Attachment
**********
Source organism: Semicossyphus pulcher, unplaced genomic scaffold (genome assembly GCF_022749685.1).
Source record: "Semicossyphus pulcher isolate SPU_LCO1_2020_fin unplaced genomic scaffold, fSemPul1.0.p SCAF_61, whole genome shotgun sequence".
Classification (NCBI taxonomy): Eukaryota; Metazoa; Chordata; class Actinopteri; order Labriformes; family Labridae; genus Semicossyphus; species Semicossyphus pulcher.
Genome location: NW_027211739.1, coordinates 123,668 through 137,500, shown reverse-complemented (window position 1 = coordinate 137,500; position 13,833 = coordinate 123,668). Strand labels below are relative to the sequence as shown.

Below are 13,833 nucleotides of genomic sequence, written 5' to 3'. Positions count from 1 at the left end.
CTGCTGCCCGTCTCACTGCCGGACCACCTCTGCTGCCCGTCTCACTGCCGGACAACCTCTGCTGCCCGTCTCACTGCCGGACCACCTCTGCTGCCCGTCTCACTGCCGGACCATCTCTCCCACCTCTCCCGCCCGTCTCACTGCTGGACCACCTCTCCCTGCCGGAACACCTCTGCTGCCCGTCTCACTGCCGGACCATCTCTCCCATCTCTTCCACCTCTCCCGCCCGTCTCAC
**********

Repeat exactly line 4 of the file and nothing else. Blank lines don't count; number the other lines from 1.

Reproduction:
Genome location: NW_027211739.1, coordinates 123,668 through 137,500, shown reverse-complemented (window position 1 = coordinate 137,500; position 13,833 = coordinate 123,668). Strand labels below are relative to the sequence as shown.